In her first true, top-billed starring role, Melissa McCarthy teams up with Bridesmaids and The Heat director Paul Feig in spoof film Spy – an entertaining outing that breaks more ground in recent female representation on film. She’s more than up to the task, bringing humour and physicality to her role. It’s also a different McCarthy than casual viewers may be familiar with; the crassness of her celebrated Bridesmaids performance gives way to her wit and sweetness and vulnerability, making her an extremely empathetic and likable protagonist. But as we celebrate another big budget film starring McCarthy, a woman outside the traditional specifications for Hollywood actresses, it’s hard not to be concerned McCarthy might stay as the exception to the rule rather than one who shatters it; sadly it’s hard to think of another actress that has benefited from her success, and she seems to risk being treated as a special attraction by Hollywood, a proven commodity, rather than a signal of change.
McCarthy plays Susan Cooper, a desk-bound CIA agent who acts as the eyes and ears of field agent Bradley Fine (Jude Law), a James Bond clone who she secretly admires. After he is taken out of action investigating arms dealer Boyanov (McCarthy’s Bridesmaids co-star Rose Byrne), and top agent Rick Ford’s (Jason Statham) identity has been uncovered, Cooper is sent to Europe where she sees action for the first time and finds herseld in increasingly embarrassing disguises, one of the film’s most rewarding running jokes.
The set up is a bit clunky, and the premise sort of misleading – the film’s high concept pull is a pretty well-worn one, that McCarthy is a bumbling, inexperienced agent with no business being in dangerous situations, something the trailers play on highly. But in actual fact she is presented as often a very capable agent – perceptive, quick-thinking and incredibly adept at hand-to-hand combat. This isn’t just a problem with the film’s marketing, but rather a tension that hinders the film as it tries to hedge its bets on its leading player – one scene will play her incompetence for laughs, and the next will show her incredible skills in some visceral, well choreographed fight scenes. This uneasy balancing act doesn’t derail Spy, and once again is testament to McCarthy’s gifts as a physical performer, but it means that scenes like Cooper falling off a scooter work on their own merits, but cause a dissonance of sorts for the viewer over the film’s runtime.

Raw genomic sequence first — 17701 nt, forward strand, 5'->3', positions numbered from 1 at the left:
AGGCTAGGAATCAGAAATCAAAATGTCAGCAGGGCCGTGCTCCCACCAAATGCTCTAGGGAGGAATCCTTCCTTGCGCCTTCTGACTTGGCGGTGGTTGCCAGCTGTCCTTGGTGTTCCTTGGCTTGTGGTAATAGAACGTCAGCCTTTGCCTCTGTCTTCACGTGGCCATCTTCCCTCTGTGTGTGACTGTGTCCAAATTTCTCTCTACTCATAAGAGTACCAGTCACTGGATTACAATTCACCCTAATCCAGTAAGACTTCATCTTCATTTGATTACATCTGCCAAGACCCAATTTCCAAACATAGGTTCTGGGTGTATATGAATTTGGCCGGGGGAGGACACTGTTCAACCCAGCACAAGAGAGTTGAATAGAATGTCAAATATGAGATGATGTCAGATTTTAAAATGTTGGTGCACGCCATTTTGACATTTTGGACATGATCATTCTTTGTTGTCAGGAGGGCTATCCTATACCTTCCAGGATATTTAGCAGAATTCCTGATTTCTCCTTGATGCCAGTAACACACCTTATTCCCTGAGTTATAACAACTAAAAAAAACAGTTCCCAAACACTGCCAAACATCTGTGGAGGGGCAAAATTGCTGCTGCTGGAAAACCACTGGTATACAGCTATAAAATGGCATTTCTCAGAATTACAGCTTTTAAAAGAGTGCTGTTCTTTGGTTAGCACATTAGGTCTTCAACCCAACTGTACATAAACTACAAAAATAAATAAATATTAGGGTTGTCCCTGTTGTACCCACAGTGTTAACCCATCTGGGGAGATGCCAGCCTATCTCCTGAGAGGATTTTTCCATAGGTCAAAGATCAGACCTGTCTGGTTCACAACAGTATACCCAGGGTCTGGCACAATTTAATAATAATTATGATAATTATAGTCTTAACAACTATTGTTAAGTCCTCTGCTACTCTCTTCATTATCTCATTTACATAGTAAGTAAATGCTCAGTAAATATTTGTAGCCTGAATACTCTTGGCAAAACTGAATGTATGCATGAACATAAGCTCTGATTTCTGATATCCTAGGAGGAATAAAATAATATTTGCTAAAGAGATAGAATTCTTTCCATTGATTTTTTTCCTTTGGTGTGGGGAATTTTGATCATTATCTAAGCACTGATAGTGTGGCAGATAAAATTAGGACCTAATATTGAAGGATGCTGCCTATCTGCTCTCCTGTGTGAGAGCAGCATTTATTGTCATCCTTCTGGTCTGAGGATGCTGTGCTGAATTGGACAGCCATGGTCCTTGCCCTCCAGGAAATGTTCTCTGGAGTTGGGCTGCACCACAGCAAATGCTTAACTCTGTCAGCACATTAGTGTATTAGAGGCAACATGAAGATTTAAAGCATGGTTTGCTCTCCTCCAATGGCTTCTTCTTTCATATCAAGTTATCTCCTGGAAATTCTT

Spy, then, works as film of two halves – action and comedy. They don’t always mesh well overall, but each is done quite capably. Early scenes with an office-bound Cooper are really funny, including some great self-depracating conversations with co-worker Nancy (British sit-com star Miranda Hart) and a bizarre running gag of the CIA office being overrun by various animal infestations. As we inevitably get further into the thriller territory it does lose some steam; it assumes the genre tropes rather than upends them, as best exemplified by the mixed bag of supporting performances. Jude Law looks so comfortable in his Pierce Brosnan impression that it almost feels like we’re waiting for the other foot to drop, but it’s a mostly straight archetype that is saved by his charisma in his limited appearances. The other genre supporting characters, save for Rose Byrne’s captivating performance as the main antagonist, are likewise uninspired (Bobby Cannavale’s Italian villain) or exasperating stunt casting (Allison Janney as the Department head); the long stretches in the middle of the film between McCarthy and Byrne are some of the strongest parts of the film. Jason Statham will perhaps be the eye-opener for many, bending over backwards to subvert his own screen image as the bumbling, obnoxious fellow agent. His comic timing needs some work and he gets the most laughs when others joke at his character’s expense, but most preview audiences reacted more strongly than this reviewer, and he certainly commits to his scenery chewing. It’s also of note that this is the second film this year (after Furious 7) where his character spends most of the film globe-trotting and popping up with the main characters at the most inconvenient times; a very specific form of typecasting that I’m totally okay with.
With so many comedies, you can add a critical equivalent of a “TL;DR” that can be the most important part of a review – whether or not the film is funny. And Spy is. The spy story at its heart doesn’t quite commit to being a spoof of the genre and will feel by-the-numbers for many, though it’s redeemed by Byrne’s presence and some surprisingly well-crafted action sequences, leading to some memorable scenes of McCarthy shocked by some quite graphic violence, which are some of the best moments. But the humour of Feig’s screenplay and McCarthy’s performance are what the film will be remembered for – in a genre that has historically needed more female representation and humour, Spy feels like a welcome shot in the arm.